16. The interest rate rise is a mistake! Dont forget the RBA Governer Glen Stevens responce to the begining of the ressesion was to up interest rates. Unbelivable ! I recon that too soon he will be unable to lower interest rates as countries will have to compete with each other in a globe awash with inflation. If the AUD Dollar is loosing value when its interest rates are going up it can mean only one thing and I will now share my insight with you all. The investment comunity must think it is the end of the rally for comodities. The China story is just that, after getting lumbered with a pile of devaluating US dollars they have bein trading there dollars for Mineral companies, and stocking up on any thing it can get. Even main stream economists are talking about the possability of another dip.
  17. Gordon Brown, Britain's hapless and accident-prone prime minister, was the chancellor of the exchequer, or Treasury secretary, at the time. He chose to sell more than half of Britain's entire gold reserves near the lows. According to Her Majesty's Treasury, the government sold about 395 tonnes in 17 auctions between 1999 and 2001, raising around $3.5 billion.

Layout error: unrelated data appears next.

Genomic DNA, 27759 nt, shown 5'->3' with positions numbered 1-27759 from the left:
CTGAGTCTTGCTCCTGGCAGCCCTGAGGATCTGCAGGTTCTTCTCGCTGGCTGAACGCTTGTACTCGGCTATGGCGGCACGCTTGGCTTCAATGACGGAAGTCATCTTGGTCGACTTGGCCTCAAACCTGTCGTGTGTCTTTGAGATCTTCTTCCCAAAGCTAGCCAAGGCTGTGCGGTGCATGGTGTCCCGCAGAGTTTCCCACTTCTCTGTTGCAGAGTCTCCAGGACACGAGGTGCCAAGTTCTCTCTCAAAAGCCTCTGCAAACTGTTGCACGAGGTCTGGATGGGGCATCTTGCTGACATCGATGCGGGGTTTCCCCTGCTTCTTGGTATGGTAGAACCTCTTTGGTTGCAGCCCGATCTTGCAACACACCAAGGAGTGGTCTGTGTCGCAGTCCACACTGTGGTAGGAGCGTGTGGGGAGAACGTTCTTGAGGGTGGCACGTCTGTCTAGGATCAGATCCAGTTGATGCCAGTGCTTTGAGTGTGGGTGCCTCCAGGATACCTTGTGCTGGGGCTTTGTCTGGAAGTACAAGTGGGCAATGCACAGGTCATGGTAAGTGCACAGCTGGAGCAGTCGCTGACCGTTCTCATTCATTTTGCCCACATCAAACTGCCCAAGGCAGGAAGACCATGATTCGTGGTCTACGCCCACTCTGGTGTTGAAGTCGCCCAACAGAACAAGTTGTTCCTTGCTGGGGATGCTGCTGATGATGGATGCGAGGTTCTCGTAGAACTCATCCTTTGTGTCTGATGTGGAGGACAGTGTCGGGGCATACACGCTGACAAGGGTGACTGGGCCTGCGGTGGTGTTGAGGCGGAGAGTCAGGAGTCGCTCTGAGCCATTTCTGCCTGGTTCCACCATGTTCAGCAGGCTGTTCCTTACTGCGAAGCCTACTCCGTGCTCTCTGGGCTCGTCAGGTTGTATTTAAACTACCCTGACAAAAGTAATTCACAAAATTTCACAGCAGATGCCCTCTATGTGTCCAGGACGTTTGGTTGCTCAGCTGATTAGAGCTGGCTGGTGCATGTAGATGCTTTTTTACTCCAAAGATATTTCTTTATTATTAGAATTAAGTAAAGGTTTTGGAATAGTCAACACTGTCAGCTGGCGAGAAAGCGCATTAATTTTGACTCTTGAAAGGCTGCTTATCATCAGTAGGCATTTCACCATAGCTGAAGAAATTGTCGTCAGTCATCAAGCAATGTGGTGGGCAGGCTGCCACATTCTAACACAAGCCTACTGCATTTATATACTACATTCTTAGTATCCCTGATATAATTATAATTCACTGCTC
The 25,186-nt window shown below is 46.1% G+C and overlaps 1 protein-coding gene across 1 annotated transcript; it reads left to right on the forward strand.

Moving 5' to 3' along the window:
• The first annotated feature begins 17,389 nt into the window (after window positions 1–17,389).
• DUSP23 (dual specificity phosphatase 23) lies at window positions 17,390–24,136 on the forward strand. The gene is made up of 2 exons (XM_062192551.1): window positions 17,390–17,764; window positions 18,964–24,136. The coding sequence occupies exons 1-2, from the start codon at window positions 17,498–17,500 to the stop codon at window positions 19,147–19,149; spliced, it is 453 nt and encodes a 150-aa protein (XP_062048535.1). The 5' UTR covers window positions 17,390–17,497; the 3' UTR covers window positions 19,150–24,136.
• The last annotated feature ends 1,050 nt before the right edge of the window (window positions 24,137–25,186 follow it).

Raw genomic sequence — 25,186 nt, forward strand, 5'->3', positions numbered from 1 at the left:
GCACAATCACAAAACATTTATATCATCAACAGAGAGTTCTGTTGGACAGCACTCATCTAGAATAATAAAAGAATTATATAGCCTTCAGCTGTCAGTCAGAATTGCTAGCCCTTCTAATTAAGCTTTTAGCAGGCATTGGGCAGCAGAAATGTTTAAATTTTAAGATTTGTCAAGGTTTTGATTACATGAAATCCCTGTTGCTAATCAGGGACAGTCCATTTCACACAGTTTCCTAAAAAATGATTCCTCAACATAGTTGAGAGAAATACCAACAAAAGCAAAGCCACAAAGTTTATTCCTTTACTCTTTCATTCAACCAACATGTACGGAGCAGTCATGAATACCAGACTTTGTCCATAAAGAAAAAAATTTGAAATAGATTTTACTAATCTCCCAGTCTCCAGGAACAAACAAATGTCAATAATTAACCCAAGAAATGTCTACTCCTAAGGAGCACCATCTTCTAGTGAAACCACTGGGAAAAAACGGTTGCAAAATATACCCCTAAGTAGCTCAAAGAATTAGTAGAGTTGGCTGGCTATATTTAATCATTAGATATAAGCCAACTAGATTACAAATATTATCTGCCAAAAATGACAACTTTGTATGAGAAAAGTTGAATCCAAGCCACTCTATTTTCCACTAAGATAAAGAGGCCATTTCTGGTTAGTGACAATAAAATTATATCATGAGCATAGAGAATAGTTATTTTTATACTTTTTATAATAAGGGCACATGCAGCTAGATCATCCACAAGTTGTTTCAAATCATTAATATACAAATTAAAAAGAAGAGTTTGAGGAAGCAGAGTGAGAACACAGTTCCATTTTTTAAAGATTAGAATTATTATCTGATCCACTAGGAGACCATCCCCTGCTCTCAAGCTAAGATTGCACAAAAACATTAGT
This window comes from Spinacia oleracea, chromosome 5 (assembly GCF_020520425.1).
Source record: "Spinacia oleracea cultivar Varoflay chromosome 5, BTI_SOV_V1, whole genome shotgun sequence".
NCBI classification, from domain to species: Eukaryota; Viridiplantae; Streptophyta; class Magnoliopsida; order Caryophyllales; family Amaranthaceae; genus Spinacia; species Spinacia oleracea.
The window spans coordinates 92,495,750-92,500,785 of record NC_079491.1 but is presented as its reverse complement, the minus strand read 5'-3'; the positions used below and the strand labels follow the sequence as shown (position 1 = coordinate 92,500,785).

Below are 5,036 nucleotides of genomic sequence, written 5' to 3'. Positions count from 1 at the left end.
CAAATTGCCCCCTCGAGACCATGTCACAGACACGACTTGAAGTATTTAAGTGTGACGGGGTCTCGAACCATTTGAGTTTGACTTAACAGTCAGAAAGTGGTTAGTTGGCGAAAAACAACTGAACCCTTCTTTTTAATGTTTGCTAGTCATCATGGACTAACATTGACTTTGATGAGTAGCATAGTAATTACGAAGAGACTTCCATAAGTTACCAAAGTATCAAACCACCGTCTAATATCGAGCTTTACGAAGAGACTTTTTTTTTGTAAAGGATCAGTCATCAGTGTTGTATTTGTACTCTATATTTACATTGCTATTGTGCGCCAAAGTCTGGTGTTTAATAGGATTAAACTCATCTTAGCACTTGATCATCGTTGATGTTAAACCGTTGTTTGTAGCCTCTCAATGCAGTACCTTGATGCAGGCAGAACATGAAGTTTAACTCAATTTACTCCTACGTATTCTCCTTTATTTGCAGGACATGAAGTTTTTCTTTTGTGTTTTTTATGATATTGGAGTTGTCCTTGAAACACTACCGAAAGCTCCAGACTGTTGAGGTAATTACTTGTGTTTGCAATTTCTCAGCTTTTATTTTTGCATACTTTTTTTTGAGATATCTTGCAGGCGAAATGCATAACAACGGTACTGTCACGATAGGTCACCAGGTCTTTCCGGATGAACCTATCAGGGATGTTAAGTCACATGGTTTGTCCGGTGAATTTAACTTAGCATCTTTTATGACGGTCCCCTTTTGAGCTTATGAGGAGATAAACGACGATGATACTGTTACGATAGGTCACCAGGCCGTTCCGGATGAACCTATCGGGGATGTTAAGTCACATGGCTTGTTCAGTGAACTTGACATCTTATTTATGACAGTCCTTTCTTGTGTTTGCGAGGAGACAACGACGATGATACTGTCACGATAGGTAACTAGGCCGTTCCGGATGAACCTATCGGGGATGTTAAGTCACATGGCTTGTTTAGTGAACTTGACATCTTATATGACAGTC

18. Over 33% of Aussies plan to buy property Over 33% of Aussies plan to buy property More than one third of Australians plan to buy a property in the next two years despite concerns over higher living costs and interest rates, a survey shows. 26.11.2009 09:15 PM More than one third of Australians plan to buy a property in the next two years despite concerns over higher living costs and rising interest rates, a survey shows. And 40 per cent of Australians plan to revisit their financial plans as the nation emerges with a more positive economic outlook, the survey, commissioned by mortgage broker Mortgage Choice, found. Mortgage Choice corporate affairs manager Kristy Sheppard said more borrowers were now taking "ownership" over their financial situation. "As a housing market service provider, Mortgage Choice is pleased to see 41 per cent of respondents planning to buy property in the next two years and 43 per cent of them planning on an investment property. "Hopefully, increasing demand from this buyer group will stimulate more housing construction," Ms Sheppard said. "The Australian housing market has emerged from the financial crisis relatively unscathed compared to its global counterparts, which would probably be part of the reason why 64 per cent of respondents believe house prices will rise in the period to November 2010," Ms Sheppard said in a statement. "In turn, this trend may be influencing the 35 per cent of respondents with an existing property plan to renovate rather than purchase a new one." It also found 40 per cent of mortgage holders believed they could afford to make repayments at an interest rate of more than 11 per cent. The online survey of 1,025 Australians, conducted in early November 2009, found 19 per cent of respondents were most concerned about rate rises while 16 per cent were concerned about job security. It follows a similar survey last year that found 20 per cent of Australians had concerns over job security and 18 per cent were concerned by the federal government's economic management. Ms Sheppard said that while many borrowers were concerned about rate rises, 40 per cent were prepared for increases of at least five percentage points, a much higher figure than was forecast for the next few years. "This suggests many borrowers can comfortably repay their home loan sooner, if they put their mind and budget to it," she said. "Improved sentiment from Australians around their livelihoods is also terrific to see." Almost three quarters of respondents were confident the Australian economy would be strong during 2010. In a further sign of consumer confidence, 17 per cent said they could afford "any increase". Two thirds of participants believe rates will rise by between 0.25 per cent and 1.5 per cent before June, 2010. The survey also found more than 60 per cent of West Australian baby boomers believed investing in property was safer than investing in shares.